# Calculate actual Landsat image corner coordinates to derive azimuth (heading)

This is the continuation of an unsolved problem I had (see this thread if you like). I have a Landsat image and I would like to estimate the satellite azimuth for my location. As the satellite follows a near-polar orbit (see Landsat Handboook), the satellite must have an azimuth angle different than 0°, getting bigger as it moves poleward. If I have the coordinates of the corners of my image, I can estimate how the image is tilted against North direction (estimate the azimuth). So, the idea is:

1. to choose one of the two sides of my image (wether the left or right) to get the angle of the normalized direction (see also How to calculate orientation of line segments using open source GIS?)

2. to use the coordinates of the chosen corners (e.g. lower and upper left, as `a` and `b` variables, see below) in the following MATLAB function (inspired gist.github.com/604912)

``````function d = line_dir( ax, ay, bx, by )

dx= bx - ax;
dy= by - ay;
m= sqrt((dx^2)+(dy^2));
r= atan2(dx/m, dy/m);
d= (-r*180)/(pi);

if d<0
d=-d
end
end
``````

However, the coordinates of the corners in the metadata file refers to the background image, not the real image (see the figure below to understand), so can I find now the real corners of the image, to then find the azimuth angle? • @user30184 raises an important point in his follow-up to his answer: "simple if image is already orthorectified". Is your image already orthorectified? If it is, then every single pixel is georeferenced (has coordinates) and the problem then reduces to a simple: find azimuth between two coord points. May 30, 2014 at 19:31

Eventually, I came up with a good result. This is the procedure I followed to estimate Landsat azimuth at my location.

1. I drew two segments in a GIS, one for each side of my scene (left and right, see figure 1), and added four ("real") corner points on the end of them (green points). This is done in the Reference System of the specific scene (in my case is WGS84-UTM32N). 2. I estimated the x and y coordinates of the four points with the field calculator (I use QGIS).
3. Finally, I use the coordinates in my function, using the left or the right corners, and choosing the lower corners as `ax,y` variable and the upper as `bx,y`.

My results are 13.3695 for the left side, and 13.7344 for the right part.

The proof the Landsat satellite is inclinated relies in Figure 2, showing a scene of the equator and my scene, and it underlines the distortion being higher the closer the satellites get to the poles (in this case, Northward). My Landsat scene is from Italy (path/row= 193/028). I hope this can be of any help. Thanks to user30184 for the help!

I would believe in the specs which are referenced in the previous thread: "sunsynchronous and circular orbit at a 705 km nominal altitude, with an orbit inclination of 98.2 degrees." (Landsat7 Handbook)" By looking at the meaning of Sunsynchronous http://en.wikipedia.org/wiki/Sun-synchronous_orbit I do not find a reason why the inclination should be different closer to the poles. I may be wrong, this is sort of rocket science for me.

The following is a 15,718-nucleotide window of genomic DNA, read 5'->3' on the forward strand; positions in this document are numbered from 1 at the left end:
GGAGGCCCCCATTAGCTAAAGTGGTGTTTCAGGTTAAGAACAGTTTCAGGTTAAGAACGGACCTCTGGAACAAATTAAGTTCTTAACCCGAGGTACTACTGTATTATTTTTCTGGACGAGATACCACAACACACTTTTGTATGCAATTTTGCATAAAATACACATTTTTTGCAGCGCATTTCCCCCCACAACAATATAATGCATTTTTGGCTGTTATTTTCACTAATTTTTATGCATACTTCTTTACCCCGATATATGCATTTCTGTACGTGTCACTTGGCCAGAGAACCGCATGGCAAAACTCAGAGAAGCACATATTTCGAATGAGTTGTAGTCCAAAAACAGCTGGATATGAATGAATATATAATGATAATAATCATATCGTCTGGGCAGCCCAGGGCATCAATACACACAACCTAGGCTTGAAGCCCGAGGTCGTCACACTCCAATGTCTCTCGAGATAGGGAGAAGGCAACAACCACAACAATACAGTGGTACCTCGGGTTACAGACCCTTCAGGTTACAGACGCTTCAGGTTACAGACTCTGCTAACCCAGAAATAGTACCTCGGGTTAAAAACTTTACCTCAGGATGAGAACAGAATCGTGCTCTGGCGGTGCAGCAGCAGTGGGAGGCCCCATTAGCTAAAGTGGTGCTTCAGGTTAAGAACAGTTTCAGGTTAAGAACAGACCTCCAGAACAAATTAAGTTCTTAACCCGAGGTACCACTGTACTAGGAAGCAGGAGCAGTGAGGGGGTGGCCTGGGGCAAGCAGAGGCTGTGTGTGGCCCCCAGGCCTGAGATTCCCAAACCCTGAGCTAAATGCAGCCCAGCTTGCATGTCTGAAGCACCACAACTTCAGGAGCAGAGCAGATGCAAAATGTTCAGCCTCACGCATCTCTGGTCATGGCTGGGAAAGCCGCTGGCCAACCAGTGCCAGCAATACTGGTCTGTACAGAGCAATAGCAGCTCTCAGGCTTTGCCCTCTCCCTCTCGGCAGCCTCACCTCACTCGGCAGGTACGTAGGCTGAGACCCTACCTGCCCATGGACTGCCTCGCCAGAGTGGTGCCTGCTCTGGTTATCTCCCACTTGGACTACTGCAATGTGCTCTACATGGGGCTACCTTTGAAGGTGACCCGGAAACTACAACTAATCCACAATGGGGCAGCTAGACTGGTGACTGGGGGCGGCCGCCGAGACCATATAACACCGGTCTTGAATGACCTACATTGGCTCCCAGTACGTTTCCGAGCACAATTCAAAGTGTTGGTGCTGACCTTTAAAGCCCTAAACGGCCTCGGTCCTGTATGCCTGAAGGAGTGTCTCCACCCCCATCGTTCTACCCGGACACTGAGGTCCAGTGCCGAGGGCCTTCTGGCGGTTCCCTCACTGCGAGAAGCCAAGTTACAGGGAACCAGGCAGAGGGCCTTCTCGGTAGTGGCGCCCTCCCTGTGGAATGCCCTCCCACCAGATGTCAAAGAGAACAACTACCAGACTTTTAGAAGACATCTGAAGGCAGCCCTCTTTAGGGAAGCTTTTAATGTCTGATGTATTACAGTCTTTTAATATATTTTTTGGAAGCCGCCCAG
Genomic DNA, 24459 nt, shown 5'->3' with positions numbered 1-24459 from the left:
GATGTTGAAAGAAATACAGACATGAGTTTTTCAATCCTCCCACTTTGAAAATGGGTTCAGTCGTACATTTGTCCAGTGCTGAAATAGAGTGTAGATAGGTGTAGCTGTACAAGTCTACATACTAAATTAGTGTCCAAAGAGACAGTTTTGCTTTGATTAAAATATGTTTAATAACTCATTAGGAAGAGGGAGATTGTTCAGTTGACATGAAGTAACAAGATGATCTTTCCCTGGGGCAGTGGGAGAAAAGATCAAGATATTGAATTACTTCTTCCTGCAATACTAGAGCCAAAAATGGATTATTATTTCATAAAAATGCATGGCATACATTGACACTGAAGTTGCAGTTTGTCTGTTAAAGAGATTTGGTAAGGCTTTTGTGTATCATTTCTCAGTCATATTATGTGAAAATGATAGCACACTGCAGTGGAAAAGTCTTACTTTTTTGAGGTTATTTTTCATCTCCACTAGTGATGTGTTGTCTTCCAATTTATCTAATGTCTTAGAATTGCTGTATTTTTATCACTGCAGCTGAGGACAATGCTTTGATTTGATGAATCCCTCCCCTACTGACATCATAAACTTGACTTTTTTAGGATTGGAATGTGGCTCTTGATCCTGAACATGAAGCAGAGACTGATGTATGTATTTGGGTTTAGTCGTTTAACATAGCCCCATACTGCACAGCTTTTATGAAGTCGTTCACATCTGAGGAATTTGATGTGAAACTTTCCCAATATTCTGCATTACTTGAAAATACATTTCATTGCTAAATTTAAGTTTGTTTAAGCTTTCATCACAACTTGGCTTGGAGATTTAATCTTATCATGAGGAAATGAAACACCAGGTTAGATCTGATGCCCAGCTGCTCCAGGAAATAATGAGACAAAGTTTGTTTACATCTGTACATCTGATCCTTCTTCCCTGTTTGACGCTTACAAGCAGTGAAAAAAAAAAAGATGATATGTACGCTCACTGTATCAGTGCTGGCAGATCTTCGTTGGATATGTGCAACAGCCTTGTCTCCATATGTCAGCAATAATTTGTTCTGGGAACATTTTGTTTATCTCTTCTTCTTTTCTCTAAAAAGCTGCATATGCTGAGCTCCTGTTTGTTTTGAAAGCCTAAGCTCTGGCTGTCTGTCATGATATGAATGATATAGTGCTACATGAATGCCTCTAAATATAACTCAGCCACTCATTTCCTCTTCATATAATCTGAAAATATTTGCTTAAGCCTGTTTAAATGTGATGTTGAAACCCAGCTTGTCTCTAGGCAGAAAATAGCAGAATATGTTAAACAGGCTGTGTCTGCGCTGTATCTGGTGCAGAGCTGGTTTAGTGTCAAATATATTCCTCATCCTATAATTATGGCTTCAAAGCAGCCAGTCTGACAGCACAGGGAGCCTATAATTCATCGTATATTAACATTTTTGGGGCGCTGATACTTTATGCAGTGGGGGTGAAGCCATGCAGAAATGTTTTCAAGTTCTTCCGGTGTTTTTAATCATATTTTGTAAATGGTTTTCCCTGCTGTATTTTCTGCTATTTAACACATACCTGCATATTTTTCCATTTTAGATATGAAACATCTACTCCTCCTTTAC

You point out that the paths are crearly S-shaped as in the image http://upload.wikimedia.org/wikipedia/commons/c/ce/Ground_track_metop-b_satellite.jpg

That's true, they look S-shaped in that projection because the projection is stretching the world so much near the poles. Finally on top of the poles a point will become a 360 degrees wide line on the map.

• According to the first link you posted, I got that the satellite passes above a specific location, always at the same hour ("same local mean solar time"), but the inclination of the satellite with respect to the polar orbit (saying, with respect a meridian), should be different as the satellite follows a "near-polar orbit". I am dealing with shadow casting on Earth, thus the satellite azimuth is very important to me. Finally, the S-shape is preserved, but should be slightly different than that of an exact polar orbit. May 30, 2014 at 11:07
• Ok, I understand better now. For me this looks like a problem that can be solved totally with mathematics because both the Landsat orbit and the rotation of Earth are well known. On contrary, I am not at all sure how reliable the method of measuring the corner coordinates of the Landsat scenes is. It I went to that direction I would probably a) select the center line of the image area as a baseline (not corners) b) draw a North-up line that goes through the centre point of the image area (simple if image is already orthorectified) c) measure the angle between the two lines. May 30, 2014 at 12:41
• I can derive the center of my image between its corners, but then how would I draw a line in it (in which direction?). I think using one of the side could anyway be a good proxy, but the best would be doing what you said, but it's tricky I suppose. May 30, 2014 at 13:05
• I was thinking that the corners of the scenes are somehow artificial (image may be wider in the South than in the North or vice versa) while the centerline is tied to the real path of the satellite and is thus more exact. However, the scene is not so wide and possible distortions should not be huge. Try both sides for drawing the line and if results do not differ forget my centerline suggestion. May 30, 2014 at 13:15